HistoricaLeigh: "Dreadful SOUTHEND hurricane—Loss of thirteen lives by shipwreck"

March 12, 2019 by Carole Mulroney of Leigh Lives


The vagaries of wind, weather and water meant that the bodies of the Leigh men were not all recovered immediately and the  burial registers for St Clement’s show that their burials took place over a period of weeks.

Charles Brady,  who left a pregnant wife and 3 children,  and Henry Wade, were found more or less straight away and  both were buried on 17 March 

Robert Noakes  who had a wife and a new born baby he possibly never saw was not buried at Leigh so he was    either not recovered or lies in an unnamed grave elsewhere.

Frederick Fairchild’s body is recorded in the parish register has having been found off Shoeburyness and he was not buried until 10 May.

Like the Great Storm of 1987 the hurricane wreaked havoc over all of the country but particularly hit the coastal areas and the 4 brave Leigh men were not the only ones to lose their lives that night


On Wednesday night, between eight and nine o’clock, Southend was visited by a most tremendous storm of wind and rain, the severity of which has not been equalled for many years, and its effects have been most melancholy and disastrous. Windows were blown in, and slates, tiles, etc., were hurled in all directions. About half-past twelve o’clock the tempest began to subside, and day-break presented to the view, the wreck of no fewer than six boats which had been driven from their anchors, all of which had substantial serious damage, and many were completely destroyed, being driven by the violence of the wind against the wharfs and piles of the pier, until they were not only complete wrecks, but had the appearance of chopped up for fire-wood; such destruction among the boats here was never before witnessed, and the most distressing circumstance is, they were mostly the property of poor hard-working men, who have no other means of subsistence.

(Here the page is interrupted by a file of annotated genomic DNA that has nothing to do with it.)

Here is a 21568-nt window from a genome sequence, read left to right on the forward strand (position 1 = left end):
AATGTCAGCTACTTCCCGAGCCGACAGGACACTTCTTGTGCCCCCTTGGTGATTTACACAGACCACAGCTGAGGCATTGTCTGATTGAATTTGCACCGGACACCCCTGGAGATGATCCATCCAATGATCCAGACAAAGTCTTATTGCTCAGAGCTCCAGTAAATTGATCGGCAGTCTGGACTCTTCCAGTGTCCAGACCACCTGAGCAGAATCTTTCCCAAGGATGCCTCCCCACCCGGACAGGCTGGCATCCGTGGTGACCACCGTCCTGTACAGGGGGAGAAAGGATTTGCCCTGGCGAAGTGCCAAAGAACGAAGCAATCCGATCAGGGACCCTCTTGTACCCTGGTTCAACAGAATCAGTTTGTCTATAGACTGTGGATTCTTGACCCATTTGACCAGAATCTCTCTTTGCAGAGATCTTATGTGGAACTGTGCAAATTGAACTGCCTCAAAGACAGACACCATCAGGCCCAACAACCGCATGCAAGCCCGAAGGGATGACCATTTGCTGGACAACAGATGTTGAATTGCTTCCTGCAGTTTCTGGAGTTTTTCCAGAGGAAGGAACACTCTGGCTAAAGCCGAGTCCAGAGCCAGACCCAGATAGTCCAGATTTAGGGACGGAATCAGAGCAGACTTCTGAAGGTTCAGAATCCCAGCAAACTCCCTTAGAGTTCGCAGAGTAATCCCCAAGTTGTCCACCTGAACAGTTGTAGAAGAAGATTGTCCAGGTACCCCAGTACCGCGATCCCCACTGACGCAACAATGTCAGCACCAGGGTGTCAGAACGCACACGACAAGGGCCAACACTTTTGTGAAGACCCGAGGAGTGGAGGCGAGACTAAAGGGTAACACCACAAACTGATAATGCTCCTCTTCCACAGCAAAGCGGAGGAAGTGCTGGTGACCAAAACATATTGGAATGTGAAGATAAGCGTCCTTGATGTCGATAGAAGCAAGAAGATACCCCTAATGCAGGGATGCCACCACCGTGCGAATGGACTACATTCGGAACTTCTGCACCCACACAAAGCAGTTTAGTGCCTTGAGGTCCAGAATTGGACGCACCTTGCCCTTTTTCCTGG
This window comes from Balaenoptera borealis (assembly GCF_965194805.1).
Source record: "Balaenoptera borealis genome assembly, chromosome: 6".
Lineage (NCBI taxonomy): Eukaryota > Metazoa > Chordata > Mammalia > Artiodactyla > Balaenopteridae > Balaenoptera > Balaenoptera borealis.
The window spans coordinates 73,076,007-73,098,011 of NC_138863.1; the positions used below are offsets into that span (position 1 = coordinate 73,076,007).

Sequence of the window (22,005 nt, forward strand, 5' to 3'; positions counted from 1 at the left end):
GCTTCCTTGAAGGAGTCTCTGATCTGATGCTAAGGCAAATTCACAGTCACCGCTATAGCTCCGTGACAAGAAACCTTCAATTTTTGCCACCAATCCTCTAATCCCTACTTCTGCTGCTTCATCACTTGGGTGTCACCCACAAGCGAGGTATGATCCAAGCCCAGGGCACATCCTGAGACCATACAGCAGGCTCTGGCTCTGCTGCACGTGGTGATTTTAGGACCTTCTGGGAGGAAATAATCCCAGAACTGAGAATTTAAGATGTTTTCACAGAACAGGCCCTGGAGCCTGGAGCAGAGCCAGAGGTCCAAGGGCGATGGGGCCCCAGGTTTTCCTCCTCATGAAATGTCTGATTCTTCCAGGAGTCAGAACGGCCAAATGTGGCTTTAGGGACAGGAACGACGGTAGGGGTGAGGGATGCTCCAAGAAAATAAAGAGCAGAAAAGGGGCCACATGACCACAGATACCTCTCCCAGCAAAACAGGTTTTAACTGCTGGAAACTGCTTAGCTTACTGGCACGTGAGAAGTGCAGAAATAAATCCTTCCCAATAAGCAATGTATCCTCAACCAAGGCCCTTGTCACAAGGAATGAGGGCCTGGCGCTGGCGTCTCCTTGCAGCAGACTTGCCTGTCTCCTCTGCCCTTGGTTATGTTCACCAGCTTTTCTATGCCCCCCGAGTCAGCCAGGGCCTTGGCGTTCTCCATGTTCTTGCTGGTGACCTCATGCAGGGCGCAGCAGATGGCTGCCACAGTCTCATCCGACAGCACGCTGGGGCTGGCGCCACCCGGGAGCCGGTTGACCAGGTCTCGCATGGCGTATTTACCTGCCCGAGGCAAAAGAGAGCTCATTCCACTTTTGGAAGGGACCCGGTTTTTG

A schooner was perceived early on the same morning, with signals of distress, just below the light-house. A Leigh boat went to her assistance, and put four of her hands on board her; they weighed anchor, and were running for the north shore, the wind blowing strong at the time. A few minutes would have brought her on the sand, but being water-logged, she unfortunately sunk, and every soul on board perished, together with the four men who were in a boat at the stern of the schooner, and it is supposed, from the sudden occurrence, had not time to detach from the ship. This unfortunate catastrophe happened at about half-past nine o’clock in the morning, a short distance from shore, in the presence of hundreds of their fellow creatures, who could not render them any assistance; and after withstanding the fury of the gale during the whole of the previous night. On Saturday, boats from Leigh were in search of the bodies, and succeeded in picking up one of the men, and one of the crew of the schooner. Divers, also, descended to the wreck, and brought up the ship’s boat, by which it was ascertained that the ill-fated vessel was the Brisk, of London, Captain Fossarn, laden with coals. It is stated by one of the crew of the Leigh boat, that the crew consisted of seven persons, and that a woman and child were on board, making in whole thirteen souls, all hurried into eternity by this melancholy event.

The names of the Leigh men drowned were, Charles Brady, aged 30; Robert Noakes, aged 24; Henry Wade, 17; and Frederick Fairhead, aged 13.

This article is by Carole Mulroney of Leigh Lives - www.leighlives.co.uk
To read all of Carole's previous article of the History of our little town, click here 


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